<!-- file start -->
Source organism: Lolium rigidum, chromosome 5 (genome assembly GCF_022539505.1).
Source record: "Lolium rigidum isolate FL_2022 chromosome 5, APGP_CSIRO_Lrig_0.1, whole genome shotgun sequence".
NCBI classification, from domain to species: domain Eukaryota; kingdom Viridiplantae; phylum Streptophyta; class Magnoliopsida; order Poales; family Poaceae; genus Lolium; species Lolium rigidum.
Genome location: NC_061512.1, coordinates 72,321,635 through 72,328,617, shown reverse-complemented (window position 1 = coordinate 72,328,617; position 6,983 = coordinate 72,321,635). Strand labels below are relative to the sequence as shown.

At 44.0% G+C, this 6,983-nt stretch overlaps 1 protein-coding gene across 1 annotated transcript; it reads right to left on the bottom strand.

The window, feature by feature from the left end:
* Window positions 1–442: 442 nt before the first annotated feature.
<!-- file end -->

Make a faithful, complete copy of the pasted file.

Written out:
Source organism: Lolium rigidum, chromosome 5 (genome assembly GCF_022539505.1).
Source record: "Lolium rigidum isolate FL_2022 chromosome 5, APGP_CSIRO_Lrig_0.1, whole genome shotgun sequence".
NCBI classification, from domain to species: domain Eukaryota; kingdom Viridiplantae; phylum Streptophyta; class Magnoliopsida; order Poales; family Poaceae; genus Lolium; species Lolium rigidum.
Genome location: NC_061512.1, coordinates 72,321,635 through 72,328,617, shown reverse-complemented (window position 1 = coordinate 72,328,617; position 6,983 = coordinate 72,321,635). Strand labels below are relative to the sequence as shown.

At 44.0% G+C, this 6,983-nt stretch overlaps 1 protein-coding gene across 1 annotated transcript; it reads right to left on the bottom strand.

The window, feature by feature from the left end:
* Window positions 1–442: 442 nt before the first annotated feature.